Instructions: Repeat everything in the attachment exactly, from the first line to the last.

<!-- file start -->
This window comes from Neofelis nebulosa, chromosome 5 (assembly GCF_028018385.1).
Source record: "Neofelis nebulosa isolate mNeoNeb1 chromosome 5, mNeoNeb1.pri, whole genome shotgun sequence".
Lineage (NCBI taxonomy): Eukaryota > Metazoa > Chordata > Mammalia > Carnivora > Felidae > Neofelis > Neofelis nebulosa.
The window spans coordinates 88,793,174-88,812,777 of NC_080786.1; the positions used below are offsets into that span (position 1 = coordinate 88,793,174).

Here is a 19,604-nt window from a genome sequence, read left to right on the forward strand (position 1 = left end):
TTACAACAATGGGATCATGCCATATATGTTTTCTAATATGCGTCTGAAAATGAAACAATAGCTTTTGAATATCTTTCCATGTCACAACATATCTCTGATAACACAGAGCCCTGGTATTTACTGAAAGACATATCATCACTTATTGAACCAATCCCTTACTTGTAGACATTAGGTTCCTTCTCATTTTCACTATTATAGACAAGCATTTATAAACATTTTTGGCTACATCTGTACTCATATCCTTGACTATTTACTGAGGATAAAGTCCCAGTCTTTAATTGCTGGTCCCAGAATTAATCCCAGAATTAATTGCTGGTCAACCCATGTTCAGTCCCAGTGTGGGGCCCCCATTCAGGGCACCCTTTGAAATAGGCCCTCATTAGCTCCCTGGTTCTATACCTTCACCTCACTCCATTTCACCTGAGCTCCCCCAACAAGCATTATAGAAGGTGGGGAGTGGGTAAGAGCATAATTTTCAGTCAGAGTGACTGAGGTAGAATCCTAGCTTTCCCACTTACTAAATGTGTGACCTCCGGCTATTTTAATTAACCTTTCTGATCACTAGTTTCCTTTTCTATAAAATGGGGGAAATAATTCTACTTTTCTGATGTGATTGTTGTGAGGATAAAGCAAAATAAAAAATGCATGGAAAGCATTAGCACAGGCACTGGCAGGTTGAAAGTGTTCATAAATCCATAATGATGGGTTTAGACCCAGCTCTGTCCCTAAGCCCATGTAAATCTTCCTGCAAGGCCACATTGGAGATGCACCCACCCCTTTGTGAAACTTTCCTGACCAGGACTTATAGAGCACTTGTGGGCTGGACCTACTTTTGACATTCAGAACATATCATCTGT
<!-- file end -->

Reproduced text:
This window comes from Neofelis nebulosa, chromosome 5 (assembly GCF_028018385.1).
Source record: "Neofelis nebulosa isolate mNeoNeb1 chromosome 5, mNeoNeb1.pri, whole genome shotgun sequence".
Lineage (NCBI taxonomy): Eukaryota > Metazoa > Chordata > Mammalia > Carnivora > Felidae > Neofelis > Neofelis nebulosa.
The window spans coordinates 88,793,174-88,812,777 of NC_080786.1; the positions used below are offsets into that span (position 1 = coordinate 88,793,174).

Here is a 19,604-nt window from a genome sequence, read left to right on the forward strand (position 1 = left end):
TTACAACAATGGGATCATGCCATATATGTTTTCTAATATGCGTCTGAAAATGAAACAATAGCTTTTGAATATCTTTCCATGTCACAACATATCTCTGATAACACAGAGCCCTGGTATTTACTGAAAGACATATCATCACTTATTGAACCAATCCCTTACTTGTAGACATTAGGTTCCTTCTCATTTTCACTATTATAGACAAGCATTTATAAACATTTTTGGCTACATCTGTACTCATATCCTTGACTATTTACTGAGGATAAAGTCCCAGTCTTTAATTGCTGGTCCCAGAATTAATCCCAGAATTAATTGCTGGTCAACCCATGTTCAGTCCCAGTGTGGGGCCCCCATTCAGGGCACCCTTTGAAATAGGCCCTCATTAGCTCCCTGGTTCTATACCTTCACCTCACTCCATTTCACCTGAGCTCCCCCAACAAGCATTATAGAAGGTGGGGAGTGGGTAAGAGCATAATTTTCAGTCAGAGTGACTGAGGTAGAATCCTAGCTTTCCCACTTACTAAATGTGTGACCTCCGGCTATTTTAATTAACCTTTCTGATCACTAGTTTCCTTTTCTATAAAATGGGGGAAATAATTCTACTTTTCTGATGTGATTGTTGTGAGGATAAAGCAAAATAAAAAATGCATGGAAAGCATTAGCACAGGCACTGGCAGGTTGAAAGTGTTCATAAATCCATAATGATGGGTTTAGACCCAGCTCTGTCCCTAAGCCCATGTAAATCTTCCTGCAAGGCCACATTGGAGATGCACCCACCCCTTTGTGAAACTTTCCTGACCAGGACTTATAGAGCACTTGTGGGCTGGACCTACTTTTGACATTCAGAACATATCATCTGT